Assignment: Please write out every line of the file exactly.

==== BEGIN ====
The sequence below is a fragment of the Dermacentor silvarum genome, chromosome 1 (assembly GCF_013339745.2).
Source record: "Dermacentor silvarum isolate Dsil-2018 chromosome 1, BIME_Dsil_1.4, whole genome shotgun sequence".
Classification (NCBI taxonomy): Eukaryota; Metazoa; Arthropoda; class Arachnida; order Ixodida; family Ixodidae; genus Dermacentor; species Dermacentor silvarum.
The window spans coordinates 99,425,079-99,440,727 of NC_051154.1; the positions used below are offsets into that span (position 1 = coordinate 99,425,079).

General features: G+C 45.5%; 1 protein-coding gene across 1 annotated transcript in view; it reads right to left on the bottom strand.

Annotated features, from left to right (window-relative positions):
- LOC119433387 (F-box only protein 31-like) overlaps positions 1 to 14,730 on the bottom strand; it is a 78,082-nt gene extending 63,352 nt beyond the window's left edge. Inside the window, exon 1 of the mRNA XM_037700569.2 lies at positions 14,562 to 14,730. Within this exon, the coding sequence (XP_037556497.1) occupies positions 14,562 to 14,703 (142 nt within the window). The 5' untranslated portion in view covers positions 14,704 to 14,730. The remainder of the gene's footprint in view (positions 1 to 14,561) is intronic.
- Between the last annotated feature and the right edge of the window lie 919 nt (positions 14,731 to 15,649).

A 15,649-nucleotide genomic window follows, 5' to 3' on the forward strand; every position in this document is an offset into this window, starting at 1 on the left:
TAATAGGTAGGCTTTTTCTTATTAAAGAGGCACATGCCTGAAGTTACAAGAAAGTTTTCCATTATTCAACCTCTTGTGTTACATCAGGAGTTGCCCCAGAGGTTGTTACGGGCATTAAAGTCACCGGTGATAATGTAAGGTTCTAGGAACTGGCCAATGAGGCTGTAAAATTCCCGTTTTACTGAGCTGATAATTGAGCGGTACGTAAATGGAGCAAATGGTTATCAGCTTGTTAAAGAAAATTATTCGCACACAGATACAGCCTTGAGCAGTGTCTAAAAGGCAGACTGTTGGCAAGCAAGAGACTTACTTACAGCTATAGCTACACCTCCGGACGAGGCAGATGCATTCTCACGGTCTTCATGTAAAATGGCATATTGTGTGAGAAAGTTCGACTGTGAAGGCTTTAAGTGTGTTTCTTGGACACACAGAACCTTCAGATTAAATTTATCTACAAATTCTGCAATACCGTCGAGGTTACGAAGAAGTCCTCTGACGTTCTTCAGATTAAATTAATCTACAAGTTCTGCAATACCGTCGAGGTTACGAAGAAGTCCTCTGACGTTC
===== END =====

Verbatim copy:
The sequence below is a fragment of the Dermacentor silvarum genome, chromosome 1 (assembly GCF_013339745.2).
Source record: "Dermacentor silvarum isolate Dsil-2018 chromosome 1, BIME_Dsil_1.4, whole genome shotgun sequence".
Classification (NCBI taxonomy): Eukaryota; Metazoa; Arthropoda; class Arachnida; order Ixodida; family Ixodidae; genus Dermacentor; species Dermacentor silvarum.
The window spans coordinates 99,425,079-99,440,727 of NC_051154.1; the positions used below are offsets into that span (position 1 = coordinate 99,425,079).

General features: G+C 45.5%; 1 protein-coding gene across 1 annotated transcript in view; it reads right to left on the bottom strand.

Annotated features, from left to right (window-relative positions):
- LOC119433387 (F-box only protein 31-like) overlaps positions 1 to 14,730 on the bottom strand; it is a 78,082-nt gene extending 63,352 nt beyond the window's left edge. Inside the window, exon 1 of the mRNA XM_037700569.2 lies at positions 14,562 to 14,730. Within this exon, the coding sequence (XP_037556497.1) occupies positions 14,562 to 14,703 (142 nt within the window). The 5' untranslated portion in view covers positions 14,704 to 14,730. The remainder of the gene's footprint in view (positions 1 to 14,561) is intronic.
- Between the last annotated feature and the right edge of the window lie 919 nt (positions 14,731 to 15,649).

A 15,649-nucleotide genomic window follows, 5' to 3' on the forward strand; every position in this document is an offset into this window, starting at 1 on the left:
TAATAGGTAGGCTTTTTCTTATTAAAGAGGCACATGCCTGAAGTTACAAGAAAGTTTTCCATTATTCAACCTCTTGTGTTACATCAGGAGTTGCCCCAGAGGTTGTTACGGGCATTAAAGTCACCGGTGATAATGTAAGGTTCTAGGAACTGGCCAATGAGGCTGTAAAATTCCCGTTTTACTGAGCTGATAATTGAGCGGTACGTAAATGGAGCAAATGGTTATCAGCTTGTTAAAGAAAATTATTCGCACACAGATACAGCCTTGAGCAGTGTCTAAAAGGCAGACTGTTGGCAAGCAAGAGACTTACTTACAGCTATAGCTACACCTCCGGACGAGGCAGATGCATTCTCACGGTCTTCATGTAAAATGGCATATTGTGTGAGAAAGTTCGACTGTGAAGGCTTTAAGTGTGTTTCTTGGACACACAGAACCTTCAGATTAAATTTATCTACAAATTCTGCAATACCGTCGAGGTTACGAAGAAGTCCTCTGACGTTCTTCAGATTAAATTAATCTACAAGTTCTGCAATACCGTCGAGGTTACGAAGAAGTCCTCTGACGTTC